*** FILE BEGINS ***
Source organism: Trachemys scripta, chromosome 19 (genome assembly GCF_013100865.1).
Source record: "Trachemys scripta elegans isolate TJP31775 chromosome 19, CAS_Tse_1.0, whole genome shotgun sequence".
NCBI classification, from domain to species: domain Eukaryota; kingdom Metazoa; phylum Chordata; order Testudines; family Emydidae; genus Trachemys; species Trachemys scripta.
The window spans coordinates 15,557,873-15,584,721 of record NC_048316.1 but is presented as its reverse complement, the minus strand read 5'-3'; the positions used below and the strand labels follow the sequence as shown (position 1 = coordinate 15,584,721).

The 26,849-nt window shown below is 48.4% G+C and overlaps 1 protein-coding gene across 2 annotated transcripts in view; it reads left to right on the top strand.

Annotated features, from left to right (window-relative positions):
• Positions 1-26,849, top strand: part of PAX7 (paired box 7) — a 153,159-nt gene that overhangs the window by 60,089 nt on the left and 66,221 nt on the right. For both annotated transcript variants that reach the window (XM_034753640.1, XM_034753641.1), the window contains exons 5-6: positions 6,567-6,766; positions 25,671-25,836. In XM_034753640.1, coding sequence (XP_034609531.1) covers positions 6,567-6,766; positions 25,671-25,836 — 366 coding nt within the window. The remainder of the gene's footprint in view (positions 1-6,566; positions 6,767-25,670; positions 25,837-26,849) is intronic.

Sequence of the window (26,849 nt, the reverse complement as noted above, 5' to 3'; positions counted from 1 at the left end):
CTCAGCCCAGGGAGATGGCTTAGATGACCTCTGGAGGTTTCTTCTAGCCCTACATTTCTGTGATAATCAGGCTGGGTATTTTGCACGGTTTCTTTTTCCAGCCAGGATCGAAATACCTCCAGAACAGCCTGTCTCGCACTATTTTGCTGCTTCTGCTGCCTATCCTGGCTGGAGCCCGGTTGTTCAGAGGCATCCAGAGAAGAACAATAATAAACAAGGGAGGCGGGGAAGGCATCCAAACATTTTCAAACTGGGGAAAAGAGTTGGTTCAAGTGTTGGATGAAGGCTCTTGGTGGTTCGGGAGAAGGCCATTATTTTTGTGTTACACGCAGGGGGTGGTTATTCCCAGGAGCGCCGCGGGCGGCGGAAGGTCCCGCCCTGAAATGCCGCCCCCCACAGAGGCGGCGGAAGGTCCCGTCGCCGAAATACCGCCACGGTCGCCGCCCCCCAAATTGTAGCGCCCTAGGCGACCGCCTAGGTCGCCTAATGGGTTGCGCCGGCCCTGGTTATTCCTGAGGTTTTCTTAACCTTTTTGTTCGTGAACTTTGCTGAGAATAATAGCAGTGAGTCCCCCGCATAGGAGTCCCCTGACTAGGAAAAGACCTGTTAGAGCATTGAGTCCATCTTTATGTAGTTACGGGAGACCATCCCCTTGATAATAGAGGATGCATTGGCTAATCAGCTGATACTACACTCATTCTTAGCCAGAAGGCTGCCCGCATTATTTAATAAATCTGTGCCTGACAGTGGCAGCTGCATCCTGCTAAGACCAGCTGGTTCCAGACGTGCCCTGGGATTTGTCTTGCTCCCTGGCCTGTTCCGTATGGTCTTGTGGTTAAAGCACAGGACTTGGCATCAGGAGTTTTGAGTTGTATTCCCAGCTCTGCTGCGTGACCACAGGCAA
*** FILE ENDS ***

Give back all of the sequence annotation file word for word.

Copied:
Source organism: Trachemys scripta, chromosome 19 (genome assembly GCF_013100865.1).
Source record: "Trachemys scripta elegans isolate TJP31775 chromosome 19, CAS_Tse_1.0, whole genome shotgun sequence".
NCBI classification, from domain to species: domain Eukaryota; kingdom Metazoa; phylum Chordata; order Testudines; family Emydidae; genus Trachemys; species Trachemys scripta.
The window spans coordinates 15,557,873-15,584,721 of record NC_048316.1 but is presented as its reverse complement, the minus strand read 5'-3'; the positions used below and the strand labels follow the sequence as shown (position 1 = coordinate 15,584,721).

The 26,849-nt window shown below is 48.4% G+C and overlaps 1 protein-coding gene across 2 annotated transcripts in view; it reads left to right on the top strand.

Annotated features, from left to right (window-relative positions):
• Positions 1-26,849, top strand: part of PAX7 (paired box 7) — a 153,159-nt gene that overhangs the window by 60,089 nt on the left and 66,221 nt on the right. For both annotated transcript variants that reach the window (XM_034753640.1, XM_034753641.1), the window contains exons 5-6: positions 6,567-6,766; positions 25,671-25,836. In XM_034753640.1, coding sequence (XP_034609531.1) covers positions 6,567-6,766; positions 25,671-25,836 — 366 coding nt within the window. The remainder of the gene's footprint in view (positions 1-6,566; positions 6,767-25,670; positions 25,837-26,849) is intronic.

Sequence of the window (26,849 nt, the reverse complement as noted above, 5' to 3'; positions counted from 1 at the left end):
CTCAGCCCAGGGAGATGGCTTAGATGACCTCTGGAGGTTTCTTCTAGCCCTACATTTCTGTGATAATCAGGCTGGGTATTTTGCACGGTTTCTTTTTCCAGCCAGGATCGAAATACCTCCAGAACAGCCTGTCTCGCACTATTTTGCTGCTTCTGCTGCCTATCCTGGCTGGAGCCCGGTTGTTCAGAGGCATCCAGAGAAGAACAATAATAAACAAGGGAGGCGGGGAAGGCATCCAAACATTTTCAAACTGGGGAAAAGAGTTGGTTCAAGTGTTGGATGAAGGCTCTTGGTGGTTCGGGAGAAGGCCATTATTTTTGTGTTACACGCAGGGGGTGGTTATTCCCAGGAGCGCCGCGGGCGGCGGAAGGTCCCGCCCTGAAATGCCGCCCCCCACAGAGGCGGCGGAAGGTCCCGTCGCCGAAATACCGCCACGGTCGCCGCCCCCCAAATTGTAGCGCCCTAGGCGACCGCCTAGGTCGCCTAATGGGTTGCGCCGGCCCTGGTTATTCCTGAGGTTTTCTTAACCTTTTTGTTCGTGAACTTTGCTGAGAATAATAGCAGTGAGTCCCCCGCATAGGAGTCCCCTGACTAGGAAAAGACCTGTTAGAGCATTGAGTCCATCTTTATGTAGTTACGGGAGACCATCCCCTTGATAATAGAGGATGCATTGGCTAATCAGCTGATACTACACTCATTCTTAGCCAGAAGGCTGCCCGCATTATTTAATAAATCTGTGCCTGACAGTGGCAGCTGCATCCTGCTAAGACCAGCTGGTTCCAGACGTGCCCTGGGATTTGTCTTGCTCCCTGGCCTGTTCCGTATGGTCTTGTGGTTAAAGCACAGGACTTGGCATCAGGAGTTTTGAGTTGTATTCCCAGCTCTGCTGCGTGACCACAGGCAA